Want Highs With That? Fast Food Joint Serves Up Marijuana Roaches

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Photo: TheTelegraph.com
Illinois cousins Jewelelle Washington, left, and Stefanie Ward hold a Popeyes french fries bag in which they claim to have found two marijuana roaches. Washington is holding a photo of the bag, fries and alleged roaches.

​Two Illinois women claim they found marijuana roaches in the bottom of their Popeyes french fries bag, spurring a company investigation but leaving police with little means to figure out where they originated, reports Linda N. Weller at TheTelegraph.com.

“I grabbed a couple, she grabbed a couple, and lo and behold, we see something at the bottom of the bag,” said Stefanie Ward, 27, of Alton, Illinois. “I didn’t know what it was. I’ve never been around it, never smoked it, and I’ve never seen it. I said, ‘This is a burnt cigarette.'”
“This is not a cigarette; this is weed,” her cousin, Jewelelle Washington replied. “This is very serious.”

The incident occurred on March 5, according to the women.
“I’m pregnant, and if I would have eaten it, it would have cut off oxygen to my baby,” Washington said, with somewhat questionable medical expertise. “And my cousin could have lost her job. It was just horrific. It was not like finding a piece of hair in your food. How do I know the person who smoked this didn’t have AIDS or hepatitis? We not only found one, but two ‘roaches,'” she said.
“Somebody really could have been hurt by this,” she said, visions of dollar signs possibly dancing before her eyes.

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Graphic: baypopeyes.com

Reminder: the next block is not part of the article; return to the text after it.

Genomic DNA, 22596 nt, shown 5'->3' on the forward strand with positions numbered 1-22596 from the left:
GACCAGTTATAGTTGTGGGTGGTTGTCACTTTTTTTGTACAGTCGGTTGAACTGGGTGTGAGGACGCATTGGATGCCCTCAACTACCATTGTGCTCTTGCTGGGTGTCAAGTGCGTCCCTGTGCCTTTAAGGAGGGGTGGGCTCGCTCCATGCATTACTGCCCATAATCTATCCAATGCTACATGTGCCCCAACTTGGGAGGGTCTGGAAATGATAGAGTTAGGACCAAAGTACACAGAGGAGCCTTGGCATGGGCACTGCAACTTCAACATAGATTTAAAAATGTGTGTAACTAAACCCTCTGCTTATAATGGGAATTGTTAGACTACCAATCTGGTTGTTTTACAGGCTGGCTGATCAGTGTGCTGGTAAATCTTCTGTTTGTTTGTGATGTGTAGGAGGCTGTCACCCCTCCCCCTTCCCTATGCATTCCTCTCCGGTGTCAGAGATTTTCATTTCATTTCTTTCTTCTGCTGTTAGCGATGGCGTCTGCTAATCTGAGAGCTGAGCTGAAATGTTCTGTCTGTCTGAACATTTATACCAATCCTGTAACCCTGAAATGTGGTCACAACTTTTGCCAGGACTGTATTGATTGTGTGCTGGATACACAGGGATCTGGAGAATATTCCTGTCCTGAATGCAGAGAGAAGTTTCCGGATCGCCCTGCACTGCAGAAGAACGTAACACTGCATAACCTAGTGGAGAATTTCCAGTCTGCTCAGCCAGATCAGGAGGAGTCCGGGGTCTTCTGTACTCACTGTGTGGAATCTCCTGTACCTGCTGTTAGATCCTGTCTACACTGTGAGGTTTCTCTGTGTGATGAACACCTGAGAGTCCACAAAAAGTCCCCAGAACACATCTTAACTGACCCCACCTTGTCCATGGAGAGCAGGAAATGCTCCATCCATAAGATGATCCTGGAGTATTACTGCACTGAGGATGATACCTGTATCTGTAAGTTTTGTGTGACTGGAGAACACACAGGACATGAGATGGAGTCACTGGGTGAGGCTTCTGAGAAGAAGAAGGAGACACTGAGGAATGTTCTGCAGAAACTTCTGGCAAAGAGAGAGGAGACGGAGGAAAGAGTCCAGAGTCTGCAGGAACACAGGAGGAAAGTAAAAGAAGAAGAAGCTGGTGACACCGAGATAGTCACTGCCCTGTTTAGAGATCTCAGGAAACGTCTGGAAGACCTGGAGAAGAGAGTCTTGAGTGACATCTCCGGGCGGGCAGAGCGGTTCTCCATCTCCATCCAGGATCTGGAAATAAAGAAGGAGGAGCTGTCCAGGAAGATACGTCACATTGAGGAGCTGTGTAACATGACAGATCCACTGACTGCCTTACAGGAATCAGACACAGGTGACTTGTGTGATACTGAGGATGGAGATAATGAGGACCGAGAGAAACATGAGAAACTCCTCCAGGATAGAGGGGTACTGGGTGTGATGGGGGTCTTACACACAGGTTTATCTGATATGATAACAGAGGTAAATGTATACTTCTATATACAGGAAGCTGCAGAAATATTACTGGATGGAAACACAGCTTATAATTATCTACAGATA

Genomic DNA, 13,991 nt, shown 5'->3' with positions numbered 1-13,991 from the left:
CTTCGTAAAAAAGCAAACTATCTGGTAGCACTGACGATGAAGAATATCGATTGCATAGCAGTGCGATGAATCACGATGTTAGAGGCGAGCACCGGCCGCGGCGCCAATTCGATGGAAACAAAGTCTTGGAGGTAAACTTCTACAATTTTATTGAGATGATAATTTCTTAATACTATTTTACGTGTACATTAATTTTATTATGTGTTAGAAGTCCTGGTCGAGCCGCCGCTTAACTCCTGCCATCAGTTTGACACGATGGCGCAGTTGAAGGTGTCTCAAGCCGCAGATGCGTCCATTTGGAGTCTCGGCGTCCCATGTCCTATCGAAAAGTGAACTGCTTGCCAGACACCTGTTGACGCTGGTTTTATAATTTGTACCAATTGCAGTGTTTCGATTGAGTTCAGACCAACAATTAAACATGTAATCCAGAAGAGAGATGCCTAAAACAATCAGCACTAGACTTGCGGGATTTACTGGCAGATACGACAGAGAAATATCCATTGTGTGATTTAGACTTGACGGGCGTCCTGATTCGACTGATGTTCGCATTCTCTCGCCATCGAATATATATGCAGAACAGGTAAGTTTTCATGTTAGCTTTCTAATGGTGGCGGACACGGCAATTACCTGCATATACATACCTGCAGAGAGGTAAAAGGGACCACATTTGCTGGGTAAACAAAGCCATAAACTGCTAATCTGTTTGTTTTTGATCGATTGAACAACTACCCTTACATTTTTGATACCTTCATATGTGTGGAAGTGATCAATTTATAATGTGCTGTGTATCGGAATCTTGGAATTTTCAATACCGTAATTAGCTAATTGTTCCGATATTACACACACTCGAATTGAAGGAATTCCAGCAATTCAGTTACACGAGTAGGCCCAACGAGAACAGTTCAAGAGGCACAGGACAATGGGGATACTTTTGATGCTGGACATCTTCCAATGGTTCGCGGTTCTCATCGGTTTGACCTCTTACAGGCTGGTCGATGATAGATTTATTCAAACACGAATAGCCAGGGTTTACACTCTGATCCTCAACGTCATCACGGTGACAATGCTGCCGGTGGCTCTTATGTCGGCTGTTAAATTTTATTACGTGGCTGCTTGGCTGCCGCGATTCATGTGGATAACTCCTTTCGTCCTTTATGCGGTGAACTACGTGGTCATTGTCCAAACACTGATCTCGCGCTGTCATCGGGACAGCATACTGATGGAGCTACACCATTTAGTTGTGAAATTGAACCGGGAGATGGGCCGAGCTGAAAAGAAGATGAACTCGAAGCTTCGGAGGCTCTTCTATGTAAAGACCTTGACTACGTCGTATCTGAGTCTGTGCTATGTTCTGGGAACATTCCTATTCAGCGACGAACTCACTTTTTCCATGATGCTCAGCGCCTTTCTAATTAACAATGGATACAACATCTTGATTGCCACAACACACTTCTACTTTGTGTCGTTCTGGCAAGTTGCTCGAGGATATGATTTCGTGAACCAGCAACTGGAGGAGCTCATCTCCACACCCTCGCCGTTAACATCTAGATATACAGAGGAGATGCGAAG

​Popeyes refunded their money and offered coupons; the ladies declined the coupons.
A spokeswoman from Popeyes corporate offices in Atlanta said officials are investigating the incident.
“We take this claim very seriously and are investigating the allegation with our franchisee,” said Karlie Stanton, communications manager. “Clearly, a foreign object of this type, if it was in fact in the Popeyes product, had to have been introduced from an outside source.” Clearly, Karlie is being wasted in her current position and needs to work as a detective.
When a reporter called the Alton restaurant manager and asked about the incident, she said, “No comment,” and hung up the telephone.

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Photo: International Cannagraphic

​Ward said she first called Popeyes, asking to talk to “Sharon,” the manager, but was put on hold for 15 minutes before she decided to drive to the restaurant to show the manager what she says was in the bag of fries.
Ward said the manager also said she didn’t know what the roaches were. Ward said “Sharon” told her she would call her supervisor, but added, “We don’t let cigarettes in here, let alone weed.”
The women filled out a complaint form and signed it, they said. They then began making calls to Popeyes at various corporate levels.
One woman at first thought they were talking about insects when they complained about the “roaches,” they said, then offered them coupons.
“This was a little more serious than coupons,” Washington said she told the company representative.
The cousins then talked to two men at the corporate level, with one of the corporate guys trying to pin them down on a price for compensation, the women said.
“In no way was I pushing for a price,” Washington said. At that time, the women said they did want monetary compensation, but have since reconsidered and now want no money from Popeyes.
They also said they don’t have the means to get a lawyer and go to court against the large corporation. “Too many odds are against us,” Ward said.
Still, she said she hopes some good can come of publicizing what she says happened.
Washington called an Alton police sergeant March 5 to report the roaches. The sergeant told her that Ward needed to file the report because Ward had picked up the order. The women went in person on March 10 to the police station to make an incident report.
The women said the officer did not want to see the roaches, and the women said they would dispose of them. The sergeant turned the report over to the drug unit, but charges related to the incident are unlikely.
“Because of  the amount of time that passed after the incident when they reported this, there is no way to verify if the information is correct,” Alton Police Chief David Hayes said.
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